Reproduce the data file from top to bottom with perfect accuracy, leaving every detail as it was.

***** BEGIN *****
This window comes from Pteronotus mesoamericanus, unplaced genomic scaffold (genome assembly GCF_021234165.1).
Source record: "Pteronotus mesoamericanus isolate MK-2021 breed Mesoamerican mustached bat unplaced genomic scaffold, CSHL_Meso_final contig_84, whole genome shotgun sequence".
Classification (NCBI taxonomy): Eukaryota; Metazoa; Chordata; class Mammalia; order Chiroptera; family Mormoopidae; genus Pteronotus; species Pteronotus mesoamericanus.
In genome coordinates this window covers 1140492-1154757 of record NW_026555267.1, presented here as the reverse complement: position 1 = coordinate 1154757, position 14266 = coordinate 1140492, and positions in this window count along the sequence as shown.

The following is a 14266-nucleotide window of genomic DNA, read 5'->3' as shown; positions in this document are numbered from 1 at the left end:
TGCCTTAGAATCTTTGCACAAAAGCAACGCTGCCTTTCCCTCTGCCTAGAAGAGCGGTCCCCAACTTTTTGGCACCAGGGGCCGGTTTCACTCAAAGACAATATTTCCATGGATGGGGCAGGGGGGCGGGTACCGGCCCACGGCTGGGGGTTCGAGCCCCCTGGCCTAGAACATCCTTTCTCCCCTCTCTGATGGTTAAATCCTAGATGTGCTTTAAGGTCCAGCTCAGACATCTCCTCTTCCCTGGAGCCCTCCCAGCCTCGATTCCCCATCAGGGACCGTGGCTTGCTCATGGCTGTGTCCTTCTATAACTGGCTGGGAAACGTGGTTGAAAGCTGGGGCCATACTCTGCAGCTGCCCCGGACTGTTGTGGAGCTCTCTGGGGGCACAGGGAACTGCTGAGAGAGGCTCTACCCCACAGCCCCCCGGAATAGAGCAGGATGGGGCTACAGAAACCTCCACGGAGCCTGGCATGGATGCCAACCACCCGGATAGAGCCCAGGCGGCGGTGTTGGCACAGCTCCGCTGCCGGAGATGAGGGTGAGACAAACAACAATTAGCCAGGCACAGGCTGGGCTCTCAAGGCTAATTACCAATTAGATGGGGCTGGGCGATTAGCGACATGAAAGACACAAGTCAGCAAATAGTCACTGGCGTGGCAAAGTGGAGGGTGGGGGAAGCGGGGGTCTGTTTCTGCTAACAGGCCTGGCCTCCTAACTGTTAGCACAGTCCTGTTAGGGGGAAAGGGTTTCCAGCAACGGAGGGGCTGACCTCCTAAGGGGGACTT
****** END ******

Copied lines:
This window comes from Pteronotus mesoamericanus, unplaced genomic scaffold (genome assembly GCF_021234165.1).
Source record: "Pteronotus mesoamericanus isolate MK-2021 breed Mesoamerican mustached bat unplaced genomic scaffold, CSHL_Meso_final contig_84, whole genome shotgun sequence".
Classification (NCBI taxonomy): Eukaryota; Metazoa; Chordata; class Mammalia; order Chiroptera; family Mormoopidae; genus Pteronotus; species Pteronotus mesoamericanus.
In genome coordinates this window covers 1140492-1154757 of record NW_026555267.1, presented here as the reverse complement: position 1 = coordinate 1154757, position 14266 = coordinate 1140492, and positions in this window count along the sequence as shown.

The following is a 14266-nucleotide window of genomic DNA, read 5'->3' as shown; positions in this document are numbered from 1 at the left end:
TGCCTTAGAATCTTTGCACAAAAGCAACGCTGCCTTTCCCTCTGCCTAGAAGAGCGGTCCCCAACTTTTTGGCACCAGGGGCCGGTTTCACTCAAAGACAATATTTCCATGGATGGGGCAGGGGGGCGGGTACCGGCCCACGGCTGGGGGTTCGAGCCCCCTGGCCTAGAACATCCTTTCTCCCCTCTCTGATGGTTAAATCCTAGATGTGCTTTAAGGTCCAGCTCAGACATCTCCTCTTCCCTGGAGCCCTCCCAGCCTCGATTCCCCATCAGGGACCGTGGCTTGCTCATGGCTGTGTCCTTCTATAACTGGCTGGGAAACGTGGTTGAAAGCTGGGGCCATACTCTGCAGCTGCCCCGGACTGTTGTGGAGCTCTCTGGGGGCACAGGGAACTGCTGAGAGAGGCTCTACCCCACAGCCCCCCGGAATAGAGCAGGATGGGGCTACAGAAACCTCCACGGAGCCTGGCATGGATGCCAACCACCCGGATAGAGCCCAGGCGGCGGTGTTGGCACAGCTCCGCTGCCGGAGATGAGGGTGAGACAAACAACAATTAGCCAGGCACAGGCTGGGCTCTCAAGGCTAATTACCAATTAGATGGGGCTGGGCGATTAGCGACATGAAAGACACAAGTCAGCAAATAGTCACTGGCGTGGCAAAGTGGAGGGTGGGGGAAGCGGGGGTCTGTTTCTGCTAACAGGCCTGGCCTCCTAACTGTTAGCACAGTCCTGTTAGGGGGAAAGGGTTTCCAGCAACGGAGGGGCTGACCTCCTAAGGGGGACTT